During his two-week visit, Dr. Reshchikov examined around 2,000 specimens of ichneumon wasps that have been pre-sorted into various groups based on DNA analysis. After meticulously sorting and identifying the wasps, he has found three species of ichneumon wasps new to science to start with, with many more to follow, a finding that greatly excites him.

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Lateral view of a female ichneumon wasp, Klutiana sp. Photo by Ang Yuchen.

Globetrotting Scientist

The study of insects has been his life-long passion, first discovered as a child on a summer vacation trip to the Russian countryside, where he got closer to nature and became intrigued by insects. This scientific passion takes him to places far and wide—he once spontaneously turned back en route to a wasp conference in Budapest, Hungary to join an expedition to remote corners of Mongolia for a month searching for his favourite group of wasps!

However, he doesn’t devote all his trips overseas to insect explorations, of course. An avid traveller, Dr. Reshchikov has been to places such as Estonia, India, Thailand and Nepal. He also enjoys snorkelling in Southern Thailand, and skiing in Norway and Russia. When asked which place he would like to travel next, he mentioned the Indonesian resort island of Bali, for a “nice relaxing trip”.

How does this seasoned traveller find Singapore then? For one, he really loves the large variety of food available here, as he is a fan of different types of cuisine, ranging from spicy Thai food to delicate Cantonese dim sum. Also, despite it being his first trip here, the weather does not faze him at all, as he has been to other tropical countries. In addition, he mentioned that he really enjoyed his time at the museum, and would love to come back to visit.

Likewise, it was wonderful having Dr. Reshchikov here, and we look forward to seeing him again!

A Crabtivating New Find

A new baoyu (Chinese term for abalone) has been discovered by the Head of the Museum, Prof. Peter Ng, along with Dr. Ho Ping-Ho from the National Taiwan Ocean University, in the South China Sea.

Now, before you get too excited about trying a new type of abalone at your Chinese New Year reunion dinner next January, the aforementioned baoyu refers to a pea crab named Orthotheres baoyu. The new species of pea crab, named after the Chinese name for abalone, was found in an 8.5 cm large abalone obtained from the waters of the Tungsha islands in the South China Sea.

Orthotheres baoyu - edited.jpg

Pea crabs, just as their name suggests, are soft-bodied crabs that are about the size of a pea. The tiny critters are also commonly referred to as oyster crabs, as they can be often found residing inside the shells of oysters, as well as other mollusks such as mussels and abalone.

As they are kleptoparasites, the adult pea crabs live within their ‘host’ and feed on food that trickles in. Due to their reliance on their hosts for both food and protection, pea crabs do not leave their hosts very often. In fact, the females never leave their hosts, while the males do leave occasionally in order to find a mate.

While the process of how a male pea crab finds a mate have been puzzling scientists for a long time, a study from the University of Auckland have found that they ‘tickle’ the opening of a host housing a potential mate, until it lets them enter. Video footage from infrared cameras in the lab showed that the pea crabs spent up to four hours tickling away at the hosts containing female pea crabs. Wow, that is indeed a lot of effort and dedication!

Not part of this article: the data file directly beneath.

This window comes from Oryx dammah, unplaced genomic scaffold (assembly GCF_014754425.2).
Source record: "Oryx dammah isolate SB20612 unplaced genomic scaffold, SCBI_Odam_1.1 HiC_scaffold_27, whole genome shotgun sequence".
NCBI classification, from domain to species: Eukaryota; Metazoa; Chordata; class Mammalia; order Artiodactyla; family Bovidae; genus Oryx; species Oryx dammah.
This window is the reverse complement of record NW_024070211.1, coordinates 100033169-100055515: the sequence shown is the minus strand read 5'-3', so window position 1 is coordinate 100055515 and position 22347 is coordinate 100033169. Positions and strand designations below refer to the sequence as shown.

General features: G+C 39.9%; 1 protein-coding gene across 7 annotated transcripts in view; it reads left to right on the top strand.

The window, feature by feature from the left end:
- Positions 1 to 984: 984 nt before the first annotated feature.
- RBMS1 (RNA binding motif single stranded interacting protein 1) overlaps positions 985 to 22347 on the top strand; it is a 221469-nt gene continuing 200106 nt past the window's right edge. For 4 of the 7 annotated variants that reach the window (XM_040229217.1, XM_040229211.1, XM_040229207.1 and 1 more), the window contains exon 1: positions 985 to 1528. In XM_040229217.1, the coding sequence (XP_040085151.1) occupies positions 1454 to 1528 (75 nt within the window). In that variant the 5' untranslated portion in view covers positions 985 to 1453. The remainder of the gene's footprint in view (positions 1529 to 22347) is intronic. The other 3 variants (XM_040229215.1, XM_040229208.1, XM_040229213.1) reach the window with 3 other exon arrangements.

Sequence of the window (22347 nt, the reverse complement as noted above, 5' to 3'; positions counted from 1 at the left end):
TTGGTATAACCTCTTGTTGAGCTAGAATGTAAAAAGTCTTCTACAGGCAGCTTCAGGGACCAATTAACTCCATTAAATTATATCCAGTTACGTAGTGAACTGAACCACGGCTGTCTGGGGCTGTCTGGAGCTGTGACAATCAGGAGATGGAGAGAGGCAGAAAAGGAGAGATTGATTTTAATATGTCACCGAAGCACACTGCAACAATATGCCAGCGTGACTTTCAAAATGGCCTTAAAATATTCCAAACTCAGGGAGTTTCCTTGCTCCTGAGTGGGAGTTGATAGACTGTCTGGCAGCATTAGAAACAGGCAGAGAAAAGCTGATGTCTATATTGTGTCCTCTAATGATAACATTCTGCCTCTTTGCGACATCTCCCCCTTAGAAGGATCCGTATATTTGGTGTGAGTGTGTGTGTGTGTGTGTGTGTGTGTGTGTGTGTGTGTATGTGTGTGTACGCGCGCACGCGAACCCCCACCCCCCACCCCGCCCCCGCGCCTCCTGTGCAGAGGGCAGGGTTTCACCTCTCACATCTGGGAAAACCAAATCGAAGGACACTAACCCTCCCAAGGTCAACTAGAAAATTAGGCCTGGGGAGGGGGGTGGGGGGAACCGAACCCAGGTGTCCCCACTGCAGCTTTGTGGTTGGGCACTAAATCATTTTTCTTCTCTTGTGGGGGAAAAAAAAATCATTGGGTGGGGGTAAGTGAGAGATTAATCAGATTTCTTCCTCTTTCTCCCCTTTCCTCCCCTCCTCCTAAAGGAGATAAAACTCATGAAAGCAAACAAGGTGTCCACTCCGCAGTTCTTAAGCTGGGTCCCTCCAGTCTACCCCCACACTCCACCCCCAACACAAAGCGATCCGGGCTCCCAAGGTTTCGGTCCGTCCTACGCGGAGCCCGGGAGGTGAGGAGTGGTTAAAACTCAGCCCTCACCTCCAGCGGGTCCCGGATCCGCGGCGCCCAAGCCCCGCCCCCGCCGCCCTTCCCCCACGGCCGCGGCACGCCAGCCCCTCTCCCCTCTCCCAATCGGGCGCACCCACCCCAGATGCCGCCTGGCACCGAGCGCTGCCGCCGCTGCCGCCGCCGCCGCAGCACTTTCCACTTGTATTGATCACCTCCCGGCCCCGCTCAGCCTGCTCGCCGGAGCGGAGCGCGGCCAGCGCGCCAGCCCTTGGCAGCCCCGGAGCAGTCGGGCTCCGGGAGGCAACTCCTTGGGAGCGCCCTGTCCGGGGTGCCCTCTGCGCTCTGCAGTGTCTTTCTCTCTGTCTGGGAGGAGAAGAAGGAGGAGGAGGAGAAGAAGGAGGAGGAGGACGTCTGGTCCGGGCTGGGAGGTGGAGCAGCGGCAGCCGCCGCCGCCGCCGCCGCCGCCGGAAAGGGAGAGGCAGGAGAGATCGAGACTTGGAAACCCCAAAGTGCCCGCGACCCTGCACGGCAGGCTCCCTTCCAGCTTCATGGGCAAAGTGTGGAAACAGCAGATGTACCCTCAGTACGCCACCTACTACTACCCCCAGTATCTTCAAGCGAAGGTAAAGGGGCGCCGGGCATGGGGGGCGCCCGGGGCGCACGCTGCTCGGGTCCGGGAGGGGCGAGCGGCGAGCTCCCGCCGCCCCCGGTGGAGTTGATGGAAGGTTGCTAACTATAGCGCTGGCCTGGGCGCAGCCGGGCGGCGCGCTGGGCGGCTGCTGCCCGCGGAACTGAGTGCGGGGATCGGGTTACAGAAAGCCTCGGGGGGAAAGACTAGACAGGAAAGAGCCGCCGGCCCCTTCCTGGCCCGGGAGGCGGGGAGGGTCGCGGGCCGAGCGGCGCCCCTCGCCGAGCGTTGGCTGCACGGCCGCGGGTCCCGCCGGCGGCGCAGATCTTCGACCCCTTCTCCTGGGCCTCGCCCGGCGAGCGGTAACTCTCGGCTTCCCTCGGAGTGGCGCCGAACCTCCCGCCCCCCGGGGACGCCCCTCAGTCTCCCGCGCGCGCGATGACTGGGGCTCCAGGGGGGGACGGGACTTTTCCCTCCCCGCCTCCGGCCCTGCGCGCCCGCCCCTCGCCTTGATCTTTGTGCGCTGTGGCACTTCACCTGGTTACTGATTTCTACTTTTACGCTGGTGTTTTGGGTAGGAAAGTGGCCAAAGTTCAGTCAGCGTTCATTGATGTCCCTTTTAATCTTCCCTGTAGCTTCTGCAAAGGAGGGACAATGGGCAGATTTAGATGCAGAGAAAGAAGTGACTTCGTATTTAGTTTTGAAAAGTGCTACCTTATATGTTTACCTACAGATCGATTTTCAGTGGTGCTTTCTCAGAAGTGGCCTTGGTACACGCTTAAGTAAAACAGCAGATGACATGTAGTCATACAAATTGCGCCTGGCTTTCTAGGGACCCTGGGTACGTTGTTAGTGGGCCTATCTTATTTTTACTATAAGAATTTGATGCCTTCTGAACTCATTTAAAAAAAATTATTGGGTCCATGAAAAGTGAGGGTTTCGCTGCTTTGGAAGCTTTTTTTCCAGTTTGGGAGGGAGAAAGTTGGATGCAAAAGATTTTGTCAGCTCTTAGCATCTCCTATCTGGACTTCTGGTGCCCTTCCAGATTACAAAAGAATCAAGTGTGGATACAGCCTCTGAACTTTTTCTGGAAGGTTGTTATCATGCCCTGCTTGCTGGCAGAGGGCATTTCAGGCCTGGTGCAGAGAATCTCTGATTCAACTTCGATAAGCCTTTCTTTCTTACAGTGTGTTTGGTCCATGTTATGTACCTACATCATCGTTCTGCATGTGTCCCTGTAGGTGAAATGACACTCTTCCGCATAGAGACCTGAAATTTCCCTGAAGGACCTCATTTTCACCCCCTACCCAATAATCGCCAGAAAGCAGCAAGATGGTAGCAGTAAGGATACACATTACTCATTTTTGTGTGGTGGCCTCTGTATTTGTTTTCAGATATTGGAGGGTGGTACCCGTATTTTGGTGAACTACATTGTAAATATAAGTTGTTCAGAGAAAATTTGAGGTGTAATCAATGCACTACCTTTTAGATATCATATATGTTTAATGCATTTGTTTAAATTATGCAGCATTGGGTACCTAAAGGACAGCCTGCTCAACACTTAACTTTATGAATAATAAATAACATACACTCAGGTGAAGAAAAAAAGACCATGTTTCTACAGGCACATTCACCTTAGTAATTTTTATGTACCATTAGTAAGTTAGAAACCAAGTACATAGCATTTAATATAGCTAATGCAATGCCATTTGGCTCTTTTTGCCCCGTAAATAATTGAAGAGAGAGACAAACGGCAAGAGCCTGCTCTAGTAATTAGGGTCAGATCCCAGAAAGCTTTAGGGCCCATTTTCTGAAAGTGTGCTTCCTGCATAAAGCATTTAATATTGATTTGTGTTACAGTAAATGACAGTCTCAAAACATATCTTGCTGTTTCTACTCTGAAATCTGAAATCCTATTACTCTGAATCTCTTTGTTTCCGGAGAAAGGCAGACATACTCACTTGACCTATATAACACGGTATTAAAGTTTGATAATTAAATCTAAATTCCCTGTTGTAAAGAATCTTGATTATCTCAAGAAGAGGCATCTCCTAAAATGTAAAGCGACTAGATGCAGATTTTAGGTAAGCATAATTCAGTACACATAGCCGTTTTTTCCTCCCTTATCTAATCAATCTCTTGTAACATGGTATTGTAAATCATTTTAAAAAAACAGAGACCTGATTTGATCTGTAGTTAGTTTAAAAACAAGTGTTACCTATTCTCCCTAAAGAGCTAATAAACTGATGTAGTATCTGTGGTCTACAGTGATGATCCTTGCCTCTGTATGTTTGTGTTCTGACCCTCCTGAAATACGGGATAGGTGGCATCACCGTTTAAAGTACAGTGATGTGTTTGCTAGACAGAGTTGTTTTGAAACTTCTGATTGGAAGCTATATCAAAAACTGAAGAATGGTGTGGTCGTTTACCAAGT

Original Paper:

Ng PKL & Ho P-H (2016) Orthotheres baoyu, a new species of pea crab (Crustacea: Brachyura: Pinnotheridae) associated with abalones from Tungsha Island, Taiwan; with notes on the genus. Raffles Bulletin of Zoology, 64: 229–241 (http://lkcnhm.nus.edu.sg/nus/images/data/raffles_bulletin_of_zoology/vol64/64rbz229-241.pdf)

Other References:

Trottier O & Jeffs AG (2015) Mate locating and access behavior of the parasitic pea crab, Nepinnotheres novaezelandiae, an important parasite of the mussel Perna canaliculus. Parasite, 22: 13. (http://www.parasite-journal.org/articles/parasite/pdf/2015/01/parasite140113.pdf)

Crab Tickles Shellfish for Hours to Find Love. National Geographic (http://news.nationalgeographic.com/2015/05/150508-crabs-tickle-shellfish-science-animals-new-Zealand/)

Visit from old friends: the Orchards

We begin this month with another crustacean themed post — a report on the visit of Max and Beverly Orchard on their first visit to our new building!

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The Orchards during their recent visit. Photo by Tan Heok Hui.

Max was the Chief Ranger of Christmas Island National Park prior to retirement, and author of ‘Crabs of Christmas Island‘. Given his fondness of crabs, it was only natural that he and Prof. Peter Ng forged a strong collaboration. The Orchards have been a focal part of the Museum’s expeditions to Christmas and Cocos (Keeling) Islands from 2010 to 2012, culminating in a supplement in the Raffles Bulletin of Zoology highlighting the Biodiversity and Management Challenges of both islands. It yielded many new discoveries of crustacean species both on land and out at sea. See more examples from our old blog here.

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The Christmas Island/Cocos Keeling 2012 Team. From left: J.C. Mendoza, Tan Siong Kiat, Naruse Tohru, Joelle Lai, Tan Heok Hui, Peter Ng, Leo Tan, Fujita Yoshihisa with Christmas Islands Parks Officer, Max Orchard (third from right).

Amongst the discoveries in the anchialine caves on Christmas Island, were two new species, named Orcovita orchardorum  and Orcovita hicksi. These two crabs were the first record Orcovita in the Indian Ocean and Australia.